But if you are lucky enough to be able to use one of the original products in the TC 100 series – would you notice the difference of good design? Indeed you would. Dr. Mäntele says that he knows from experience that the milk jugs don’t drip and splatter all over the table.

Want further insights into the Ulm School of Design? Here is Dr. Martin Mäntele, director of the HfG-Archive, speaking at the RMIT Gallery exhibition:







Ulm School of Design video

Dr. Martin Mäntele, director of the HfG-Archive, discusses the Ulm School of Design exhibition at RMIT Gallery, which explores the work and influence of one of the world’s most important contemporary design academies. Regarded as being second only to the Bauhaus, the Ulm School reflected the spirit of change in Germany in the post-war years, and revolutionised artistic and architectural thinking and production.

The RMIT Gallery exhibition closes Saturday 30 August at 5 pm – don’t miss the final chance to see this highly successful international touring exhibition. Melbourne is the last venue before the works return to the HfG-Archive.

Vale Jennifer Phipps – esteemed curator, friend & colleague of RMIT Gallery


The world will now be a bit more ordinary, following the passing of Australian curator Jennifer Phipps on August 21, 2014.

Jennifer was an esteemed friend and colleague of RMIT Gallery. RMIT Gallery Director Suzanne Davies said she was saddened by Jennifer’s death, and paid respect to an independent, creative thinker who brought a fresh perspective to every project.

“Jennifer was generous and a wise mentor and a brilliantly unpredictable curatorial force in Australian art,” she said.

We pay tribute with this extract of a catalogue essay Jennifer Phipps contributed to RMIT Gallery’s 2007 exhibition ‘Fashion Face: Fashion Photography by Robyn Beeche 1979 – 1989’.

This extract is accompanied by installation images from the exhibition.       

In this essay, Jennifer acknowledged discussions she had with Robyn Beeche.

The London Look of Robyn Beeche (catalogue extract)

By Jennifer Phipps

Robyn Beeche was a key artist in creating and disseminating the London look of the early 1980s: New Romanticism or New Puritanism that may be characterized as satirical rebellion through flamboyant aestheticism. It was an alternative to Britain’s Conservative government, growing unemployment, economic recession and the British class system.


Vivienne – a look for the 1980s was commissioned in 1979 for the first edition of a new London magazine, Now! Beeche, asked to create the look for the future, found it at The Blitz Club, London, where post-punk music and styles were first played out. Here she photographed Willie Brown’s fashion parade of his Puritan collection based on traditional Austrian peasant costume.

This photograph launched the New Romantic look in London. Vivienne is austerely crisp and spotless, dressed in an Elizabethan ruff that Willie Brown designed on the spot, and is made up as a Puritan by the Australian make–up artist Richard Sharah. Beeche took a photograph that is exceptional for its flatness and uniform whiteness.  It hints at the German and Bauhaus films, and art from all ages, that stimulate Beeche’s invention.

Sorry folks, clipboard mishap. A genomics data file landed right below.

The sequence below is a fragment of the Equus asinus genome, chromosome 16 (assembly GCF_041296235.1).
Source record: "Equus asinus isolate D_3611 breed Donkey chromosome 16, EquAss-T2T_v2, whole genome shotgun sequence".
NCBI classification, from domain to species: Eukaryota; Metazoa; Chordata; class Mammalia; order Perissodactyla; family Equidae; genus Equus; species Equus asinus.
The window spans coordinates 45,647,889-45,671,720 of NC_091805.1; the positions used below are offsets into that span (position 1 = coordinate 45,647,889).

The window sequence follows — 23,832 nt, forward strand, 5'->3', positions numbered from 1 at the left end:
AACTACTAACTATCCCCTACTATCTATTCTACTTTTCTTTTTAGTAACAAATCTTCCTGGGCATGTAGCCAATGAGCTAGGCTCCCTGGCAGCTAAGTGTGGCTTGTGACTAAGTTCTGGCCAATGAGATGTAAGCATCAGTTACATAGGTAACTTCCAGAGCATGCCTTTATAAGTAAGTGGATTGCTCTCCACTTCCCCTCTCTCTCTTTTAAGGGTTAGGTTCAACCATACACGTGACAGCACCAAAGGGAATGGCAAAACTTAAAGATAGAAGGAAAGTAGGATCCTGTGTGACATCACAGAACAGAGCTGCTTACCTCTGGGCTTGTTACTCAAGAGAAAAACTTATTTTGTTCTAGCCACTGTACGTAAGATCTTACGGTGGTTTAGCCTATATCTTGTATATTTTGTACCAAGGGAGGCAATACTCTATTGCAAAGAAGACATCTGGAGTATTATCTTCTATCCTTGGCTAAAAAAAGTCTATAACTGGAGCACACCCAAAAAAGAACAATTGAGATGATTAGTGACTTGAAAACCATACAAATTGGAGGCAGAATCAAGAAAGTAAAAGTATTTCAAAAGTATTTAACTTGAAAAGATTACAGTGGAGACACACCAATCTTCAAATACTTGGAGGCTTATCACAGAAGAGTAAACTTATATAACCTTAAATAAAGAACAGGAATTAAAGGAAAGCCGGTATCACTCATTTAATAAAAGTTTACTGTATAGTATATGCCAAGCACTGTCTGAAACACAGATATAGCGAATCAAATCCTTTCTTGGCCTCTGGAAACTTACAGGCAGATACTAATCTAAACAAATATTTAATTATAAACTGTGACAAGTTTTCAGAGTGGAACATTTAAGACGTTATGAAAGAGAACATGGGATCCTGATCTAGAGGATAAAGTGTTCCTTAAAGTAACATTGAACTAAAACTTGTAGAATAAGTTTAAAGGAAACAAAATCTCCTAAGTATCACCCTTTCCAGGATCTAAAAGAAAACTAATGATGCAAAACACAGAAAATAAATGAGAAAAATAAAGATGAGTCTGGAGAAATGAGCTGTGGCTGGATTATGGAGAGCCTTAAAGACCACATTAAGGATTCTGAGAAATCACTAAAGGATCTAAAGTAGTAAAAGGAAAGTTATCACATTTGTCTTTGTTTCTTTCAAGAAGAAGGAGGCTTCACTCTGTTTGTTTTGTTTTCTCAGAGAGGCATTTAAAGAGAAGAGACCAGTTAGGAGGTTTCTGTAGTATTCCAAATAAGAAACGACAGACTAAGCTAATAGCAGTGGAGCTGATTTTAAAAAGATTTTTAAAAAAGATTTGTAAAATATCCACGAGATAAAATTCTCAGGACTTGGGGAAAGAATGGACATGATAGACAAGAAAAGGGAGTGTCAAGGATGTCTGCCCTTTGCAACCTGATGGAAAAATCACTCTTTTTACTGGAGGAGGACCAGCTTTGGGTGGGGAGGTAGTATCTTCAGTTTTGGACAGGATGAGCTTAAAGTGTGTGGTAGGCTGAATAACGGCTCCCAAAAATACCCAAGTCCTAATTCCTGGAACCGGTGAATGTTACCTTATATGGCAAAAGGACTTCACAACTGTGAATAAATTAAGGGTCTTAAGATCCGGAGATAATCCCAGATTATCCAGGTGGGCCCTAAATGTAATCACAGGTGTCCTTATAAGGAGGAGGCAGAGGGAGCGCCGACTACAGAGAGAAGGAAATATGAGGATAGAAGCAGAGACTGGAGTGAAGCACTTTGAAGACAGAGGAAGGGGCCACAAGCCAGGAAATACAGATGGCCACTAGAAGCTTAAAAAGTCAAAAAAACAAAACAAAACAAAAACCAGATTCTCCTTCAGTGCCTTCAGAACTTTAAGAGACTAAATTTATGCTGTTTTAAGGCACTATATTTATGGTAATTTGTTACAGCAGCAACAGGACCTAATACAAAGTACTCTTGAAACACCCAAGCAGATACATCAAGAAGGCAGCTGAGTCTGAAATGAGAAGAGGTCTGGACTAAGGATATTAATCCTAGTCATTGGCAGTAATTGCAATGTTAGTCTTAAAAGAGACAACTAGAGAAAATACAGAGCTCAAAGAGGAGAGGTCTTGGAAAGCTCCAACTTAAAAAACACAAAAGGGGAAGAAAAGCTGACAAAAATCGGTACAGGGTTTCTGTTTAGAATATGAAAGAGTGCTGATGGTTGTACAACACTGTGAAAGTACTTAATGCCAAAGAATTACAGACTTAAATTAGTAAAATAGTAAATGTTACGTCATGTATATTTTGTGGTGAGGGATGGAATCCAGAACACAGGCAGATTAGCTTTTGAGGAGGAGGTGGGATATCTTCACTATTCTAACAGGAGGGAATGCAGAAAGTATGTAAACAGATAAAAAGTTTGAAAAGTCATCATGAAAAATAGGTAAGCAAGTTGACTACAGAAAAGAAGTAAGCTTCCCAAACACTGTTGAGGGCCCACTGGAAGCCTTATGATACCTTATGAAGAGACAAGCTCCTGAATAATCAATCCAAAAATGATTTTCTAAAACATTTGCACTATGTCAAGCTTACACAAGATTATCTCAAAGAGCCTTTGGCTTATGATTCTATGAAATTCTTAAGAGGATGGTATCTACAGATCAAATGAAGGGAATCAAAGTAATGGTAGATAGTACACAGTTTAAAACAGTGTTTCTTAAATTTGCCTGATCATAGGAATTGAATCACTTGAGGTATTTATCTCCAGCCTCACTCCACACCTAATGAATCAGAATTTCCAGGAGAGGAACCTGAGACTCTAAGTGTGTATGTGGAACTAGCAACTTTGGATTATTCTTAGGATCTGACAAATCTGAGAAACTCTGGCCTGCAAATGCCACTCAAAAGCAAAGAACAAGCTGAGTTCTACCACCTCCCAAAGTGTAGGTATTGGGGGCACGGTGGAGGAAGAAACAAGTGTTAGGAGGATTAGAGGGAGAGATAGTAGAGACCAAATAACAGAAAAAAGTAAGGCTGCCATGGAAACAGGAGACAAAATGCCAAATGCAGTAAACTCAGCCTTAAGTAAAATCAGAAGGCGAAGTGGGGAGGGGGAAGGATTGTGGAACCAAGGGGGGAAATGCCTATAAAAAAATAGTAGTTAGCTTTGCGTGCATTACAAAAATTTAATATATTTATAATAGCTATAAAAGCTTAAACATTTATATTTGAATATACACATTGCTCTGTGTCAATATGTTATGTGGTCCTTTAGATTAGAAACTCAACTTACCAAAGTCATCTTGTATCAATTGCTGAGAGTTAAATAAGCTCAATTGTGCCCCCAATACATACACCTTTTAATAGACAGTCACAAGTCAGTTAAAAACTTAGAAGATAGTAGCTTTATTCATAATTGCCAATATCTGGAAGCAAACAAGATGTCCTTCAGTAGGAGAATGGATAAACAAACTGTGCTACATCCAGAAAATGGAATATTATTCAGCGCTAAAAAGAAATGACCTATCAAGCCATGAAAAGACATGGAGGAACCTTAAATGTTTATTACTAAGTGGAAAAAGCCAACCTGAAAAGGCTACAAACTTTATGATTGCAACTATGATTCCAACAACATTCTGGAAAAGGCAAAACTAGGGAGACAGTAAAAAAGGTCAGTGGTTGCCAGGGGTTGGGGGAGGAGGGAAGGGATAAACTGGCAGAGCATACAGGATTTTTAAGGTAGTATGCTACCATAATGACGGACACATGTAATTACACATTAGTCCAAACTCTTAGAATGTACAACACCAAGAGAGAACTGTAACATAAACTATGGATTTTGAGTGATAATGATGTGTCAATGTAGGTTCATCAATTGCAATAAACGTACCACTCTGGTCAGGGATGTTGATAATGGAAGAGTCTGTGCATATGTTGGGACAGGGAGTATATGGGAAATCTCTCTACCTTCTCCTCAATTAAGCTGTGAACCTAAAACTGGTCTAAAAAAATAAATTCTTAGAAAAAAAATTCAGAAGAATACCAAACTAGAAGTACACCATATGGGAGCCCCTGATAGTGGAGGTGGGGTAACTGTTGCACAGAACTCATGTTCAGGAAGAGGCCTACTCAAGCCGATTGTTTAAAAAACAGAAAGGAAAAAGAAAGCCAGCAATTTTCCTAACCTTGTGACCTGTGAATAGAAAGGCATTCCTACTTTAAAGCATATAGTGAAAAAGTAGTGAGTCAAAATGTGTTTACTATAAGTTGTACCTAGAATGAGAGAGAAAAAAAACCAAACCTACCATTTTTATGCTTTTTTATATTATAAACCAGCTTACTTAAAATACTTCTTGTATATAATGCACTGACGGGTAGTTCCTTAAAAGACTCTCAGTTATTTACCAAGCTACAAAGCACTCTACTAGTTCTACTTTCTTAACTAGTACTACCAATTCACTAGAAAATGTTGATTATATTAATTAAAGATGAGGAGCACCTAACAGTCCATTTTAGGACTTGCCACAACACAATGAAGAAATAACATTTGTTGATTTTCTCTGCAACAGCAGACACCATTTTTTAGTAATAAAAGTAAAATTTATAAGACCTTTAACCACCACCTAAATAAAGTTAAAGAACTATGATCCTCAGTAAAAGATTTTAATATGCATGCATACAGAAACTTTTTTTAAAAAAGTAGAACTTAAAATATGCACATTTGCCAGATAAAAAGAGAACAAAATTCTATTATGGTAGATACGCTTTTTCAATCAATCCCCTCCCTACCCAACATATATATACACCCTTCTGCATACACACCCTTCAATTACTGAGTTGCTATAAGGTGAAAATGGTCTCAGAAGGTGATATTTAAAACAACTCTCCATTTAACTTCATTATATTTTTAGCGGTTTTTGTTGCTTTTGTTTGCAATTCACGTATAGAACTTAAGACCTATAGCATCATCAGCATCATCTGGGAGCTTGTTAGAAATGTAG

In 1980s’ London, Beeche kept an open studio for innovative artists in fashion and in hair and make-up. Costs were shared and people worked co-operatively. For these portraits, elaborate make-up that could take twelve hours to apply was first drawn up on paper, lighting was calculated meticulously and there was little thought of personal reward in a heated atmosphere of mutual creativity. (In a later commercial photograph, Four-face II 1987, Beeche ran out to Soho, while Phyllis Cohen applied the make-up, to buy and paste up the multi-language collage of newspapers that underline a message: the versatility of the face.)


Steve Strange of Visage, founder of The Blitz Club, introduced Beeche to The Blitz, and  together she and Richard Sharah did Strange’s 1980 record cover Fade to Grey, as well as his Visage record single sleeves. The same year, Beeche photographed Leigh Bowery in the bedroom of his council flat, against his Star Trek wallpaper. He called this look “A Paki from Outer Space”.  Part Hindu God, his costume could be that of a Whirling Dervish but for its extra arms – a style taken up by fashion designer Vivienne Westwood. The elaborate, brilliant make-up, extravagant and sexually diverse costumes, the transformed bodies of the New Puritans like Bowery and dancer Michael Clarke, come partly from David Bowie’s Ziggy Stardust character of 1972. The Blitz had opened with a Bowie night in 1979.

PODCAST: The ‘Ulm Model’ – floor talk with Dr. Martin Mäntele, director of the HfG-Archive


On 1 August, 2014, Dr. Martin Mäntele, director of the HfG-Archive, took a large group on a tour of the RMIT Gallery exhibition The Ulm School of Design. Dr Mäntele spoke about the ‘Ulm Model’ and the designer’s role in helping to build a democratic society in a technologically driven age of mass production.


From 1953 until it closed in 1968 the influential Ulm School of Design in Germany was one of the world’s most important contemporary design academies. Regarded as being second only to the Bauhaus, the Ulm School reflected the spirit of change in Germany in the post-war years, and revolutionised artistic and architectural thinking and production.


Dr. Martin Mäntele:

“The idea [for the Ulm School of Design] was to sort of re-enact the Bauhaus – to live in it again….But then the younger generation said, well, so many things have happened and the whole world has changed [after the second world war] and we really now have to approach the concept of how do we train designers.

“This is the most important aspect of the Ulm School of Design. Up to then there was no school, nowhere in the world you could go to, to become an industrial designer. There was no curriculum which said you have to do this and this and this and all to become an industrial designer and that’s what they were trying to do.”